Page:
Facebook is 'running a small test' of ads in search results as it seeks new options to help offset the slowdown in overall revenue growth.
As reported by TechCrunch, Facebook will look to re-introduce search ads, which it originally tried back in 2012. The ads will essentially be the same format as regular News Feed ads, and will appear as an additional placement option within Ads Manager, though video ads will not be available. Facebook hasn't shared screenshots of the new ad type, but they are going into limited circulation from this week.
Search remains a significant opportunity for Facebook. Back in 2016, we predicted that Facebook would make search a much bigger focus moving forward, after the volume of on-platform search activity rose to 2 billion searches per day.
Back then, Facebook CFO Dave Wehner had also warned that the platform was close to reaching peak ad load within the News Feed - the level of ads it can show to users without becoming an annoyance - and that this would likely impact on revenue performance moving forward. That meant that Facebook would need to look to new opportunities - it's since made a bigger push on Instagram, while Stories remains a focus. But search, up till now, hasn't seen any major push, though it remains a significant opportunity.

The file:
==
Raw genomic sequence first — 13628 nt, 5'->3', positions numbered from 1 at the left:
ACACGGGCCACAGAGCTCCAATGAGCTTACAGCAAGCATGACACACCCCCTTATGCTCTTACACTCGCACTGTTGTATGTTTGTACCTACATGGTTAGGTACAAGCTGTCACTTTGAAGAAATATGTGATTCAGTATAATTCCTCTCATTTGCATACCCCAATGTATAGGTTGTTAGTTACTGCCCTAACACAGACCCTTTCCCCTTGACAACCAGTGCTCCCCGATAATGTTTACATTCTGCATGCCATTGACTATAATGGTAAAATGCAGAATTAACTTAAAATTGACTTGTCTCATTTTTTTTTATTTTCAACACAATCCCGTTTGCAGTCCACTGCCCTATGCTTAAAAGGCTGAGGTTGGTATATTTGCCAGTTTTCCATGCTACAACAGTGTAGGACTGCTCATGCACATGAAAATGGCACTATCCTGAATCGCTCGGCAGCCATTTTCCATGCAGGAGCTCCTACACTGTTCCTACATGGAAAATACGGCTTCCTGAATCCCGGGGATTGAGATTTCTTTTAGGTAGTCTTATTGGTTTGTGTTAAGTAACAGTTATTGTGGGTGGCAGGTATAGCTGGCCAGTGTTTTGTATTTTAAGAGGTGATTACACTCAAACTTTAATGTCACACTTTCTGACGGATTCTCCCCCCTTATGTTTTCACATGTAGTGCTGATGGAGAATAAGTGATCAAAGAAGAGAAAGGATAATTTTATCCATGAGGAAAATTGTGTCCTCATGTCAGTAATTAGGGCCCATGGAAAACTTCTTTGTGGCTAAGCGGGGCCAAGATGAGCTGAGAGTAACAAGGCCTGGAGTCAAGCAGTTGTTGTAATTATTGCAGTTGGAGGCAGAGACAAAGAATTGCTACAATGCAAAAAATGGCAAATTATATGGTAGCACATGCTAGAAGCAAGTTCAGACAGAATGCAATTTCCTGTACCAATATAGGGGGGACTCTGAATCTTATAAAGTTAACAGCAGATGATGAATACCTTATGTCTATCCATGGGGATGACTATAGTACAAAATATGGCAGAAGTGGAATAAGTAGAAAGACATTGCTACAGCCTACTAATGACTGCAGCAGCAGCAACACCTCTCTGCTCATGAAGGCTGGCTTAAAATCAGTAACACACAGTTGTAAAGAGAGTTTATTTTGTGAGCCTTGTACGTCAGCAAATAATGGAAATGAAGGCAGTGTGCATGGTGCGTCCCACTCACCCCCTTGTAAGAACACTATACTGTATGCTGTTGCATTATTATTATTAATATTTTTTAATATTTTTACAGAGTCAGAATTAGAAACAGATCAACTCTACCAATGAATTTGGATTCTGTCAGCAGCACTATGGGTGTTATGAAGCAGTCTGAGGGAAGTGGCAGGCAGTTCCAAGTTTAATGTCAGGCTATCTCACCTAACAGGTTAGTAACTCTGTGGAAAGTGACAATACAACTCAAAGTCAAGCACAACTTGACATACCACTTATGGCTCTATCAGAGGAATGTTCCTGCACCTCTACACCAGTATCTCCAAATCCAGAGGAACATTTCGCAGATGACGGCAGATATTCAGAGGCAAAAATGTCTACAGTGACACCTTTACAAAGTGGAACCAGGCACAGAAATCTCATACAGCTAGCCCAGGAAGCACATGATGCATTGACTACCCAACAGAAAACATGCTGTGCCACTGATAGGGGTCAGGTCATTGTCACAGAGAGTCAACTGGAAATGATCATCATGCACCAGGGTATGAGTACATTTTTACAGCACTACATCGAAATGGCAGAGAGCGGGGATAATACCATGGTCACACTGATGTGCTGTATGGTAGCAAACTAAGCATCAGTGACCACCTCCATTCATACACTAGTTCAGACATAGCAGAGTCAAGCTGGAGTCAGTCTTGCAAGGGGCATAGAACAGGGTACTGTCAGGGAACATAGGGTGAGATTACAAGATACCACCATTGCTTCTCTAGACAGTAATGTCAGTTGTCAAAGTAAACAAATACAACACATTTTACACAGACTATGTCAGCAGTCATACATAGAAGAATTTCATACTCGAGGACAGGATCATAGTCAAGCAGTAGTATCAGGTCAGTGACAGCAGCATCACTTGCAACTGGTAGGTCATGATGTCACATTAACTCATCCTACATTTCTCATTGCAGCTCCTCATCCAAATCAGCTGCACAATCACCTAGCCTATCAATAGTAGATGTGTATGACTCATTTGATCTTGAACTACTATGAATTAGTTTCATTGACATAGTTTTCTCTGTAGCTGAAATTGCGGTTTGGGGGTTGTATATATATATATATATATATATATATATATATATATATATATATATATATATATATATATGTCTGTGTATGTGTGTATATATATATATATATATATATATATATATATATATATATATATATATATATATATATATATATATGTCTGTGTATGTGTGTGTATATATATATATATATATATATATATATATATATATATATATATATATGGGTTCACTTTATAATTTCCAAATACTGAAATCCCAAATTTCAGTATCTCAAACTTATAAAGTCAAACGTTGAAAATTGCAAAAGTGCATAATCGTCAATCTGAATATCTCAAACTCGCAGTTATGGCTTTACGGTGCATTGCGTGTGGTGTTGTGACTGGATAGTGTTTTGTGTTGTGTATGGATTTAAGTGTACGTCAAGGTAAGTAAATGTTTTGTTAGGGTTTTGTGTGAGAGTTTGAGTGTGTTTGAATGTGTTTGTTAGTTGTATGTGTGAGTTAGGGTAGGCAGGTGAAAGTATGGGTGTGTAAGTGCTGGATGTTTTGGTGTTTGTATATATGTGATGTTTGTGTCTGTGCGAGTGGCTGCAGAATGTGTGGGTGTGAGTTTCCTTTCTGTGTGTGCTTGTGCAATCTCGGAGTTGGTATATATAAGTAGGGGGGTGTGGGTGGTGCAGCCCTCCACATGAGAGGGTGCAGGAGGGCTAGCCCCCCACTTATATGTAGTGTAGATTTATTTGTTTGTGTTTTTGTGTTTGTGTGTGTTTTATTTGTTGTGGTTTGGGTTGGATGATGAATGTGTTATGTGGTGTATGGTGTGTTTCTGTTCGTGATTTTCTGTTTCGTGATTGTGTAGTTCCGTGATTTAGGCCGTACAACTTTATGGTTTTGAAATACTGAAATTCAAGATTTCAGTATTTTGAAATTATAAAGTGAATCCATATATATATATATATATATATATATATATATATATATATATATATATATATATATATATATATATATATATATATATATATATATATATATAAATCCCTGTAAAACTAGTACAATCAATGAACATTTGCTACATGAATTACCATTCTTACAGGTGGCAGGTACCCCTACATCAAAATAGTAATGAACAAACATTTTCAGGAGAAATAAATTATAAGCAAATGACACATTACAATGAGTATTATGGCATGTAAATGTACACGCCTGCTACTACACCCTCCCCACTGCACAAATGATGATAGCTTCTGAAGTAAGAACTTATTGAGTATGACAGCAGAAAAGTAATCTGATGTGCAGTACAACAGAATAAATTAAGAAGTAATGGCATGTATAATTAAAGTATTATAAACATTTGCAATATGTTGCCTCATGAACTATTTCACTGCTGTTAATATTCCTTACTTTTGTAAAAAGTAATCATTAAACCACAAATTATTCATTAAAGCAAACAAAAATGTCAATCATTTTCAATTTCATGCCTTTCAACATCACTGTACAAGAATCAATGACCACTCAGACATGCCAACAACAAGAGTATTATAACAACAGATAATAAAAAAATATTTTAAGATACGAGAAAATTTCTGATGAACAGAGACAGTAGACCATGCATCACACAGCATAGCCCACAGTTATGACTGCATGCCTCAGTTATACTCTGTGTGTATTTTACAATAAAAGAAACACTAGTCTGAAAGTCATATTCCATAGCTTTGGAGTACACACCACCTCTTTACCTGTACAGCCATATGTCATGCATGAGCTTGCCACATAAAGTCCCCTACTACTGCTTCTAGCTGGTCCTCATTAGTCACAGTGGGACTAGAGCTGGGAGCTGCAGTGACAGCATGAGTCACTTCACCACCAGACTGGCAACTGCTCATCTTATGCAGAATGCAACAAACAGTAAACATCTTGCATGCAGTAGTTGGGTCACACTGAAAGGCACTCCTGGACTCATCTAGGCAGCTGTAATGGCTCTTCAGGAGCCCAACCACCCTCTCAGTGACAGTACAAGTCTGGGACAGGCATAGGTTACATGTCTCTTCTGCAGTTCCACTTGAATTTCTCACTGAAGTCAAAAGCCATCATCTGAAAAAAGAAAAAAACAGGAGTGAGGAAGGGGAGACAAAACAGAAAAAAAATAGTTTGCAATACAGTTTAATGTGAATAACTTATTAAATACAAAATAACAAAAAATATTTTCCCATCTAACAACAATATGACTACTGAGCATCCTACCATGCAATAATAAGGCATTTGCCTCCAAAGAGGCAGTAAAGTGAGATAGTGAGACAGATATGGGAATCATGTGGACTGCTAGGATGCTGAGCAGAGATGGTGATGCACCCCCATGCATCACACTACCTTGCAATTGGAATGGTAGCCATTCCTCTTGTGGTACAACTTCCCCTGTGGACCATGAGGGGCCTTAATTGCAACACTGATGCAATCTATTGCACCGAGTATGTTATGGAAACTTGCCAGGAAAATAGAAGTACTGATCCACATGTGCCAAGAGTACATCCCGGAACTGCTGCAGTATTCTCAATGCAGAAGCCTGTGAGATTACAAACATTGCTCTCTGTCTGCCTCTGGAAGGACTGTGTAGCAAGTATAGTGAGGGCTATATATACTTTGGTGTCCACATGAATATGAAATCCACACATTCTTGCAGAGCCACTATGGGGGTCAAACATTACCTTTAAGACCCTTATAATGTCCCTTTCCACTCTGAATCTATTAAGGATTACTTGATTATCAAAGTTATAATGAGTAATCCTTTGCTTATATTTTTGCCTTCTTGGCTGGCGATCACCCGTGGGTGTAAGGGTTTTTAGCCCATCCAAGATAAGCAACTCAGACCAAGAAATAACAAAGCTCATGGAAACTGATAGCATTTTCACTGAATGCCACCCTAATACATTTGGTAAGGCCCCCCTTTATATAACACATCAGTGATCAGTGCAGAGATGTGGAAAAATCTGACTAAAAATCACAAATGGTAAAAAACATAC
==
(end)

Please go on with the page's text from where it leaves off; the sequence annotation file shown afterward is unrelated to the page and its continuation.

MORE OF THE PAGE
The new search ads will provide another way for brands to reach interested consumers based on their on-platform activity. TechCrunch notes that, at this stage of the limited test, advertisers won’t be able to pick specific keywords to advertise against, but instead, they'll be eligible to appear in search results for queries related to auto or retail topics.
Search ads will include a “Sponsored” tag, denoting them within the results - similar to Facebook's original search promos.
You would expect that Facebook will have made some improvements on this format, though there's likely not a heap more they can do - they will, most likely, look a lot like this.
As noted, Facebook's calling this a 'small test' at the moment, so you may not see the new ad type, but you can expect that Facebook will look to expand search ads in future, particularly if they perform well. Given the majority of Facebook searches are for people, there won't be as much opportunity as, say, Google search ads, but still, as more people look to Facebook for different purposes, including business and product discovery, it could become another way to reach an interested audience.
And if Facebook can also improve its search offering in general, it may become an even more relevant consideration.